Adam Phillips, psychoanalyst and London Review of Books regular, is a prolific writer whose trademark style is to craft ludic sentences which pass just the other side of making sense - thus earning him a reputation as a profound and original thinker. I made the mistake of buying one of his first books back in the Nineties, when he seemed to offer a fresh new approach to Freud, but found him annoyingly unreadable.
Since then I've followed his literary career only through reviews of his books. What's struck me again and again is how, without exception, every new work is extravagantly lauded for its keen insight into the human condition. Not detailed reviews usually, mind - more like the odd paragraph in the "in brief" section, in which the reviewer would remark that yes, here's another masterpiece from the brilliantly original pen of Adam Phillips, and once again he shows himself to be one of England's leading critics and thinkers, with his unique and penetrating take on the foibles of humankind. Almost as though, I thought, they'd puzzled through the odd page or two but didn't want to admit that they'd found the whole enterprise completely baffling and unrewarding.
The author’s selection of facts (for he has to employ some biographical facts) verges on the hagiographic. Let me mention just two names that come up in this short book: Ernst von Fleischl-Marxow and Wilhelm Fliess. Phillips tells us that the former, an early friend of Freud’s, “died in 1891 after years of drug-fuelled mental and physical collapse”, what he does not tell us is that Freud played an important role in that “collapse”, for it was he who first prescribed the cocaine as a supposed cure for Fleischl-Marxow’s addiction to morphine. Fleischl-Marxow became even more dangerously addicted, which probably killed him.
Fliess, for long Freud’s closest confidant, was an ENT surgeon who had a peculiar theory about a supposed nasal reflex that caused hysterical gynaecological symptoms. Freud allowed Fliess, on the basis of this theory, to operate on one of his patients, Emma Eckstein; the operation very nearly killed her because Fliess carelessly left a long gauze in her nose. Freud interpreted the haemorrhage from which Eckstein nearly died as an hysterical symptom.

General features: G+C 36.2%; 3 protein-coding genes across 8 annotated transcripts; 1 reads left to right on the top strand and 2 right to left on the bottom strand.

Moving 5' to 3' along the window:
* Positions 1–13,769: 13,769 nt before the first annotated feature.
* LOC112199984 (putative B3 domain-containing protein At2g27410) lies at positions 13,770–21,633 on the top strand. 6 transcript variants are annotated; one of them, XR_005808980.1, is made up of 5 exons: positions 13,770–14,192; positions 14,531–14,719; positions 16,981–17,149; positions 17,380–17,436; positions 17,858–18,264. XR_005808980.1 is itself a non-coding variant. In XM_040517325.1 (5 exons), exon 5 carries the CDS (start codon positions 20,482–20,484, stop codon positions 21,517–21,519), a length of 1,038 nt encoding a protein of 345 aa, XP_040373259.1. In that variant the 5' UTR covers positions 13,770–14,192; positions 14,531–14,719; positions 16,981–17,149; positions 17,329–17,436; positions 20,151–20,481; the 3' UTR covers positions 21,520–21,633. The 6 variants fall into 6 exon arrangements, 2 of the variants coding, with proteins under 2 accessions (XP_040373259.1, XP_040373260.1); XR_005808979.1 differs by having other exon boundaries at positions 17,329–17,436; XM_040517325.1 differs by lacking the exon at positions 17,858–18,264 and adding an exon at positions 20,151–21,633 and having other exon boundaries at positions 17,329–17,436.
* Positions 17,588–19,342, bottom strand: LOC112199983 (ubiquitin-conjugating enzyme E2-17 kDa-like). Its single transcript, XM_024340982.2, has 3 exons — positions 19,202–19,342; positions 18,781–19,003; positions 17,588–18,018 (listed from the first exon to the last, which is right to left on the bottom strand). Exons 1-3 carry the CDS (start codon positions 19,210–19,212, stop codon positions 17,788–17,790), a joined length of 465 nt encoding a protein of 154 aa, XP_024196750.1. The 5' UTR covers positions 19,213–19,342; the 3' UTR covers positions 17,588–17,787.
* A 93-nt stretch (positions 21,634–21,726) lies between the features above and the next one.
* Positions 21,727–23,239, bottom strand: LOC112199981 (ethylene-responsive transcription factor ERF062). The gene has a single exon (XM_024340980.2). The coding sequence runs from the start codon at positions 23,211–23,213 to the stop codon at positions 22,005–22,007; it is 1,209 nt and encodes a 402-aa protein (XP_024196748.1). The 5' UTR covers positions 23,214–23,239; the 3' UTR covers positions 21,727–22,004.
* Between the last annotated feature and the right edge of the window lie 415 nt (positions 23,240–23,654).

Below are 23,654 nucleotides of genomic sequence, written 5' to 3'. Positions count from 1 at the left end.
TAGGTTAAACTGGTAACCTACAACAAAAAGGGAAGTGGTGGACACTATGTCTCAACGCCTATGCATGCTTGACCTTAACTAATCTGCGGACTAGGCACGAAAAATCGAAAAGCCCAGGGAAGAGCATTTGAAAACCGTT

One possible interpretation of Freud’s hostility to biography as a genre is that he had so much to hide. He dishonestly overemphasised his own originality; he did not follow the evidence to his conclusions but his conclusions to the evidence; he lied about the true outcome of the few cases that he wrote up in any detail; he wanted disciples in a sect of his own foundation, not independent investigators of a science. Phillips does not mention the formidable list of criticisms of Freud even to dismiss them, let alone refute them. As a biographical study his book is worthless.
Unfortunately, he is also an abominable writer. I will quote two passages, by no means the worst or most impenetrable, by way of illustration of his style, which is to approach meaning without ever quite reaching it:
“In his work Freud would describe the past as largely unrecoverable from — and give us a picture of the mind as a tyranny — endemically authoritarian and hierarchical in its judgments in which feudal and fascist states of mind struggled to be more democratic; in which there was a hatred for conflict and a terror of freedom.”
“In retrospect we can say that Freud needed his early passions for ancient history, for literature, and then for the new scientific method of his time to manage the full complexity of his experience; the anticipation of sexuality and of earning money, of earning an adult living. This gave him a language, a way of thinking, for this transitional period and this disparate language never left him.”
I have known National Health Service managers who wrote better prose than this. And the author is so fond of sentences without verbs that he might easily have acted as a speechwriter for Tony Blair, if only he could have made his meanings a little clearer. A little less psychoanalytic. A little more accessible to the average man.
When he ventures an unequivocal assertion, unqualified by a labyrinth of subordinate clauses, bracketed asides and arch self-contradictions, the author is inclined to portentous gnomic nonsense: such as, that childhood is inherently catastrophic and that man is in a permanently infantile state.
Wherever you open this book — as I have just done to page 105 — you find ill-written and highfalutin drivel. “Science, after all,” he writes, “may explain (and therefore justify) death — not to mention sexuality — but it can’t, as Freud was in the process of realising, cure us of their existence, or our feelings about them.” It would be hard to beat this passage for a combination of banality and inexactitude.
The bursting of the Phillips bubble? Well, it's a start.